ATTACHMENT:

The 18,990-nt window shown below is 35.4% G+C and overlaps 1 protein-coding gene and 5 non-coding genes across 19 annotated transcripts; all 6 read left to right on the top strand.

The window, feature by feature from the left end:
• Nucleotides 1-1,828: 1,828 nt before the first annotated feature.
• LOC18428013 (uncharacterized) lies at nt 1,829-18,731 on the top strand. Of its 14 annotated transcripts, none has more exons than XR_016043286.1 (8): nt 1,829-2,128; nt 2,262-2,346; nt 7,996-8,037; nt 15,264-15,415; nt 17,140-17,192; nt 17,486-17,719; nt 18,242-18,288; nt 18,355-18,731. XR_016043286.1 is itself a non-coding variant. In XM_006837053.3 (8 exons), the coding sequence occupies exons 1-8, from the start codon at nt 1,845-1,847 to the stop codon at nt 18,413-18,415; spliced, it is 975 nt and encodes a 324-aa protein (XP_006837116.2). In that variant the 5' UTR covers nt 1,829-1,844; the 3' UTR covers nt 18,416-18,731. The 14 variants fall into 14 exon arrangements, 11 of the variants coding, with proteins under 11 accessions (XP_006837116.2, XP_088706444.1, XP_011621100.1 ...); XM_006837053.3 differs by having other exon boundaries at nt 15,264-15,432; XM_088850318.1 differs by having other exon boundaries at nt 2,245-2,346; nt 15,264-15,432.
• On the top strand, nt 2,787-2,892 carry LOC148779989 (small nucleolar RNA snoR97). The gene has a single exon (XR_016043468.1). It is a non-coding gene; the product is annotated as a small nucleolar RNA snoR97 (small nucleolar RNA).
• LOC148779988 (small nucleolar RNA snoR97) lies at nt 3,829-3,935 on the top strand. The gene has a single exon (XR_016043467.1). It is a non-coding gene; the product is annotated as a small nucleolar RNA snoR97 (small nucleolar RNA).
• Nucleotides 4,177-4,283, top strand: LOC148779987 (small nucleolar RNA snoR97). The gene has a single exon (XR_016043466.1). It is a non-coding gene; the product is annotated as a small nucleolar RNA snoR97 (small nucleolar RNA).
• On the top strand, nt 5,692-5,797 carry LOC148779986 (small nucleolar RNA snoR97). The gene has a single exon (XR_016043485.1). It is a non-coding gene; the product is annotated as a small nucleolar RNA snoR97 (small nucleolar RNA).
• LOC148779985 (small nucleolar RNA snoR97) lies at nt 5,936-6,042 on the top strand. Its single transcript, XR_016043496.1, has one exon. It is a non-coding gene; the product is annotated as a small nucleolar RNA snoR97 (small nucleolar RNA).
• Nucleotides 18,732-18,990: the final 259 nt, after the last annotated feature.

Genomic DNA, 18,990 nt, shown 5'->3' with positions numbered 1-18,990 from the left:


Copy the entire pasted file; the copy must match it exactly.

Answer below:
The 18,990-nt window shown below is 35.4% G+C and overlaps 1 protein-coding gene and 5 non-coding genes across 19 annotated transcripts; all 6 read left to right on the top strand.

The window, feature by feature from the left end:
• Nucleotides 1-1,828: 1,828 nt before the first annotated feature.
• LOC18428013 (uncharacterized) lies at nt 1,829-18,731 on the top strand. Of its 14 annotated transcripts, none has more exons than XR_016043286.1 (8): nt 1,829-2,128; nt 2,262-2,346; nt 7,996-8,037; nt 15,264-15,415; nt 17,140-17,192; nt 17,486-17,719; nt 18,242-18,288; nt 18,355-18,731. XR_016043286.1 is itself a non-coding variant. In XM_006837053.3 (8 exons), the coding sequence occupies exons 1-8, from the start codon at nt 1,845-1,847 to the stop codon at nt 18,413-18,415; spliced, it is 975 nt and encodes a 324-aa protein (XP_006837116.2). In that variant the 5' UTR covers nt 1,829-1,844; the 3' UTR covers nt 18,416-18,731. The 14 variants fall into 14 exon arrangements, 11 of the variants coding, with proteins under 11 accessions (XP_006837116.2, XP_088706444.1, XP_011621100.1 ...); XM_006837053.3 differs by having other exon boundaries at nt 15,264-15,432; XM_088850318.1 differs by having other exon boundaries at nt 2,245-2,346; nt 15,264-15,432.
• On the top strand, nt 2,787-2,892 carry LOC148779989 (small nucleolar RNA snoR97). The gene has a single exon (XR_016043468.1). It is a non-coding gene; the product is annotated as a small nucleolar RNA snoR97 (small nucleolar RNA).
• LOC148779988 (small nucleolar RNA snoR97) lies at nt 3,829-3,935 on the top strand. The gene has a single exon (XR_016043467.1). It is a non-coding gene; the product is annotated as a small nucleolar RNA snoR97 (small nucleolar RNA).
• Nucleotides 4,177-4,283, top strand: LOC148779987 (small nucleolar RNA snoR97). The gene has a single exon (XR_016043466.1). It is a non-coding gene; the product is annotated as a small nucleolar RNA snoR97 (small nucleolar RNA).
• On the top strand, nt 5,692-5,797 carry LOC148779986 (small nucleolar RNA snoR97). The gene has a single exon (XR_016043485.1). It is a non-coding gene; the product is annotated as a small nucleolar RNA snoR97 (small nucleolar RNA).
• LOC148779985 (small nucleolar RNA snoR97) lies at nt 5,936-6,042 on the top strand. Its single transcript, XR_016043496.1, has one exon. It is a non-coding gene; the product is annotated as a small nucleolar RNA snoR97 (small nucleolar RNA).
• Nucleotides 18,732-18,990: the final 259 nt, after the last annotated feature.

Genomic DNA, 18,990 nt, shown 5'->3' with positions numbered 1-18,990 from the left: